47 F.3d 1170
UNITED STATES of America, Plaintiff-Appellee,
Charles Louis ALLARD, Defendant-Appellant.
United States Court of Appeals, Sixth Circuit.
Jan. 5, 1995.
NOTICE: Sixth Circuit Rule 24(c) states that citation of unpublished dispositions is disfavored except for establishing res judicata, estoppel, or the law of the case and requires service of copies of cited unpublished dispositions of the Sixth Circuit.
Before: ENGEL, MARTIN and BOGGS, Circuit Judges.
Charles Louis Allard appeals his conviction and sentence for possession of marijuana with intent to distribute in violation of 21 U.S.C. Sec. 841(a)(1). On appeal, Allard challenges the district court's denial of his motion to suppress evidence found during a search of his residence. For the reasons that follow, we affirm the district court's decision.
In January 1993, a confidential source informed Sergeant Allan Reed of the Michigan State Police that Allard was distributing large amounts of marijuana. The source indicated that he had purchased marijuana from Allard on ten to fifteen occasions, ranging in amounts from ten to seventy-five pounds, between 1985 and 1992. He also informed Reed that Allard had approximately sixty pounds of marijuana at his home in Fenton, Michigan. Using this information, Reed arranged for the informant to telephone Allard in order to purchase marijuana. On January 10, the call was made and the informant told Allard that he had found a buyer for Allard's marijuana. The next day, Reed escorted the informant to Allard's house for a controlled purchase of two pounds of marijuana. After this purchase, Reed applied for a search warrant with the assistance of Daniel Garber, Assistant Livingston County Prosecutor.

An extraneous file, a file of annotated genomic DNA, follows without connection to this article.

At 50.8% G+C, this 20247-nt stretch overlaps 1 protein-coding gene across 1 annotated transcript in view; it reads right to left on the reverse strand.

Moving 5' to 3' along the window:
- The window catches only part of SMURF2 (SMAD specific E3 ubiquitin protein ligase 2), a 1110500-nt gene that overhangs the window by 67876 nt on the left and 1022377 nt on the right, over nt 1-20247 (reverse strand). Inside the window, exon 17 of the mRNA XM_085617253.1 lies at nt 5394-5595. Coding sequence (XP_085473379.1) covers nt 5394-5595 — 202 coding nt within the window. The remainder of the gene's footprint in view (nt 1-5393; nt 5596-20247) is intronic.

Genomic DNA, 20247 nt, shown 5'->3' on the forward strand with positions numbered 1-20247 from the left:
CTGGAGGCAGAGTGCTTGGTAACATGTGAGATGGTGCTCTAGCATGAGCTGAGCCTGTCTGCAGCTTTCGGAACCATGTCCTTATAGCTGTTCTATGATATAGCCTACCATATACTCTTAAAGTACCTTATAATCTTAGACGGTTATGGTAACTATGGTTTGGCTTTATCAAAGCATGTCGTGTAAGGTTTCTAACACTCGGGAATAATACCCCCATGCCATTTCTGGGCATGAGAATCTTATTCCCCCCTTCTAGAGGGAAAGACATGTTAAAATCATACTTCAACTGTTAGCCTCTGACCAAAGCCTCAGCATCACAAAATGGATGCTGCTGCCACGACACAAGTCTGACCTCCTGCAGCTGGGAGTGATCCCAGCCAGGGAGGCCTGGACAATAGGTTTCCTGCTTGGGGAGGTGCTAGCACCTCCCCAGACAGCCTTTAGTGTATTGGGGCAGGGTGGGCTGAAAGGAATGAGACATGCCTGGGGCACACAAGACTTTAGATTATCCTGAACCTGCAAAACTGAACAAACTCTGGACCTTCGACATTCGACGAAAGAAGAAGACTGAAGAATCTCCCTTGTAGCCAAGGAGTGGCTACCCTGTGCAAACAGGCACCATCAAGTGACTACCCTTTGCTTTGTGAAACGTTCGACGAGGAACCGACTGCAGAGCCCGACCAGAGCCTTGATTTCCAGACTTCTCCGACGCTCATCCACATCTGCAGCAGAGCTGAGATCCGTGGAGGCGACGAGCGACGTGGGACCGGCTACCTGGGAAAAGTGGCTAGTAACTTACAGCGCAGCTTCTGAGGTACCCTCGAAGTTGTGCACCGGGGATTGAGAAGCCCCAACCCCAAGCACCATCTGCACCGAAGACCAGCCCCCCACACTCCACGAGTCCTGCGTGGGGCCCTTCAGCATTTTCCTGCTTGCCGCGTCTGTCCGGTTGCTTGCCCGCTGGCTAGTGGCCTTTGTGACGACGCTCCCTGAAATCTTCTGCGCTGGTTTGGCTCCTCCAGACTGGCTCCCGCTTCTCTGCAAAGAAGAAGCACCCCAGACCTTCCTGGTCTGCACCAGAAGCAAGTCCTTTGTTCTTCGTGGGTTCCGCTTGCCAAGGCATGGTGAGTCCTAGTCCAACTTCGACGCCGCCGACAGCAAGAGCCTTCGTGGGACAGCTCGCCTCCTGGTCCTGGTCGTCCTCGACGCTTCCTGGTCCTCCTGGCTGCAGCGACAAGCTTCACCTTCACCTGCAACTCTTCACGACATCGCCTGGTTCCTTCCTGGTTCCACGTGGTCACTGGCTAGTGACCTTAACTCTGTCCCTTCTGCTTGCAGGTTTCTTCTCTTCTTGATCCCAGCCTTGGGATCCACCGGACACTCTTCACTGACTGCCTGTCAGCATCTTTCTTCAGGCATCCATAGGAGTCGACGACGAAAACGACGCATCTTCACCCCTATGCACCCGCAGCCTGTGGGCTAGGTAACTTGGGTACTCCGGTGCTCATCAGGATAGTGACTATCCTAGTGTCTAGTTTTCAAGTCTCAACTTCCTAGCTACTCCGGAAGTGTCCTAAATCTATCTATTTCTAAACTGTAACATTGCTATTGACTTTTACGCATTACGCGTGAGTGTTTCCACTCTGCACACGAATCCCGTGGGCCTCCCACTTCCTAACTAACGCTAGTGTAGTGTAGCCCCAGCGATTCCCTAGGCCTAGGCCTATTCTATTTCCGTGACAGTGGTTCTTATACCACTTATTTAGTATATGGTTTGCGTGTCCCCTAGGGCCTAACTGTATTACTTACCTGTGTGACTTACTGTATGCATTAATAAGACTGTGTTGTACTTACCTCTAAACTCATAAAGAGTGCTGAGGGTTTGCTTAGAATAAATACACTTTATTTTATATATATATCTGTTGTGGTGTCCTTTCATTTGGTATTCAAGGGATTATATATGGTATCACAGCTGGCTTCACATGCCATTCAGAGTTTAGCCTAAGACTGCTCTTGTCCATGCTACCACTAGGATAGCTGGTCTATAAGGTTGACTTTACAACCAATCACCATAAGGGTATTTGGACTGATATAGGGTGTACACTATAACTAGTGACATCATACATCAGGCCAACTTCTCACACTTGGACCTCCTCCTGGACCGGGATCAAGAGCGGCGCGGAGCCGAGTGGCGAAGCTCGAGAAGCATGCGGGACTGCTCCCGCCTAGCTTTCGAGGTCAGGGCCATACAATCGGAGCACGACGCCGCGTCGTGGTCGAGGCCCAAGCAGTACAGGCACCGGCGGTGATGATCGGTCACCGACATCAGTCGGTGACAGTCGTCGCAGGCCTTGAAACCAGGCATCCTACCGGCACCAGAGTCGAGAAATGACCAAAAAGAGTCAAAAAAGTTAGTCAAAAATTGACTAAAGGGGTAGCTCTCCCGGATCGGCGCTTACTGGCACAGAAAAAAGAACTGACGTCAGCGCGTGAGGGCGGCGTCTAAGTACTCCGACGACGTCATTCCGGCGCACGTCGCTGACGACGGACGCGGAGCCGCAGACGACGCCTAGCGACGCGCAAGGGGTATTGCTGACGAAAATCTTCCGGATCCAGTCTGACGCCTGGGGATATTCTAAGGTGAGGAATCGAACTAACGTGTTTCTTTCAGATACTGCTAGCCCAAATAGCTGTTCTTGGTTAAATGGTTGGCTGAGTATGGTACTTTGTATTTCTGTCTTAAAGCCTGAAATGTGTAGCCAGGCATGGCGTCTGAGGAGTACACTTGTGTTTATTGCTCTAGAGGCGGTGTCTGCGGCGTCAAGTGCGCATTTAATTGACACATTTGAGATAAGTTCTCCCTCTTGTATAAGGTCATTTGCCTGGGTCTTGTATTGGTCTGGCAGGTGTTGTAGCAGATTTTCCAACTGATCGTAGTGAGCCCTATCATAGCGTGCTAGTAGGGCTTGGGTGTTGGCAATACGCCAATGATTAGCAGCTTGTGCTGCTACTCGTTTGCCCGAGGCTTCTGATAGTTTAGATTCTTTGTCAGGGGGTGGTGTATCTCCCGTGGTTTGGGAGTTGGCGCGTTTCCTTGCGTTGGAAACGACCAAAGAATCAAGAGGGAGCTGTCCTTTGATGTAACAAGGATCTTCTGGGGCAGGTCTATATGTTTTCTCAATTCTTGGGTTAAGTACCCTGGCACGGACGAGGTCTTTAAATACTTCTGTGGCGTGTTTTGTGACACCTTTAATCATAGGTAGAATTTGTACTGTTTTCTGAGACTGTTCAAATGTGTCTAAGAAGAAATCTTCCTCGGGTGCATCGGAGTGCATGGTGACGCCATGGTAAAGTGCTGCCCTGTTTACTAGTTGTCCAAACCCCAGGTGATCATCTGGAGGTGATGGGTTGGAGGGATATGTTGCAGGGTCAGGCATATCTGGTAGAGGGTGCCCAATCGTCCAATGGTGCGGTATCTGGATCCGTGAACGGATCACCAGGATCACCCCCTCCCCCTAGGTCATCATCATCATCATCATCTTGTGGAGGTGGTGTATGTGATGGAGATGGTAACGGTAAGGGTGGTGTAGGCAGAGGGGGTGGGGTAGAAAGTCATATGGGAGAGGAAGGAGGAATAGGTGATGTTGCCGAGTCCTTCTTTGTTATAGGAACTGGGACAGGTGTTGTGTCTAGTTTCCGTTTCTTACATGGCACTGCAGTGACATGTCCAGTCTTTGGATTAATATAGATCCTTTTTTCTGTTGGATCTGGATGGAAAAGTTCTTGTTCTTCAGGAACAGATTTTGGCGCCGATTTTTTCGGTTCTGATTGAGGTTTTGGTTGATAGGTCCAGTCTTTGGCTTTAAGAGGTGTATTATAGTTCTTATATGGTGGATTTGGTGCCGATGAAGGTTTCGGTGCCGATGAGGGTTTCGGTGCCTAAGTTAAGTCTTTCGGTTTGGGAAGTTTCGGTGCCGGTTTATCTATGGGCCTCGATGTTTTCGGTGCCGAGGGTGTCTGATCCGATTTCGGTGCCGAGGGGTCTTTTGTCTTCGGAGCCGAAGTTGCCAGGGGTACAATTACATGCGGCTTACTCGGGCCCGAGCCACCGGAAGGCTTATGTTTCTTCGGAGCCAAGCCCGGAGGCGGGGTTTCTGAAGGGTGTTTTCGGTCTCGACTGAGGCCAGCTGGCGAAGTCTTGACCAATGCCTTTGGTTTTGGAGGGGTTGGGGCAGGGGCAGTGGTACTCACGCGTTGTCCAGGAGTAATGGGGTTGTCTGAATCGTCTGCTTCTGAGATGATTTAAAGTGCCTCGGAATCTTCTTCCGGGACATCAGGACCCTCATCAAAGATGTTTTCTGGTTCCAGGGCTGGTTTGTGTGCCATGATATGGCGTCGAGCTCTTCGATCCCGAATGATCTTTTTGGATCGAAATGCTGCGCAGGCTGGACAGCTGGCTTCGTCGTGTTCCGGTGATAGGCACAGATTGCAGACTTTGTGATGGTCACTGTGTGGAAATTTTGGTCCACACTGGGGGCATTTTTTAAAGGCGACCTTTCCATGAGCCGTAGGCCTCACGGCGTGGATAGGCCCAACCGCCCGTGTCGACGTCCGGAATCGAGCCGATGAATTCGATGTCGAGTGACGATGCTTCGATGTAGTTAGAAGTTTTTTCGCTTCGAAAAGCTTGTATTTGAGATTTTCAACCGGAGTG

Reed and Garber faxed the search warrant application to a state magistrate for review. Reed swore to the affidavit attached to the application over the phone with the magistrate. The magistrate determined that probable cause existed, signed the warrant, and faxed a copy back to Reed. Once the signed warrant was received, it was executed at Allard's house, where police officers found one hundred sixty-one pounds of marijuana, two firearms, $18,000 cash, and drug paraphernalia. To this point, this was entirely a state investigation, conducted by members of the Livingston and Washtenaw Narcotics Enforcement Team; no federal investigators were involved.
On July 7, 1993, a federal grand jury returned a three-count indictment charging Allard with drug and firearm offenses against the United States. Among his pre-trial motions filed August 16, Allard moved to suppress all evidence seized from his house during the search warrant's execution. After the United States responded to these motions and Allard replied, the district court held a hearing on the motion to suppress. The court rejected Allard's argument, based on the time stamp from the faxed warrant, that the search occurred before the warrant was signed. The court also rejected Allard's claim that the warrant failed to state the place to be searched or items to be seized with particularity. The court then stated that it would issue an opinion and order resolving the other issues raised by Allard. Before this could be done, however, Allard filed another brief supplementing his motion to suppress.
On October 6, the district court denied Allard's motion to suppress the seized evidence. In doing so, it held that Rule 41 of the Federal Rules of Criminal Procedure applied only where a search warrant was sought by federal officers, that federal law governs the admissibility of evidence, and that the "good faith" exception precluded suppression under the circumstances of this case. Allard filed an interlocutory appeal of this decision which was dismissed as premature. Allard then pled guilty to count three of the indictment, possession with intent to distribute, on December 8, 1993. On March 28, 1994, Allard was sentenced to forty-six months' imprisonment. Pursuant to the plea agreement, he retained the right to appeal the denial of his motion to suppress and filed this timely notice of appeal on April 4, 1994.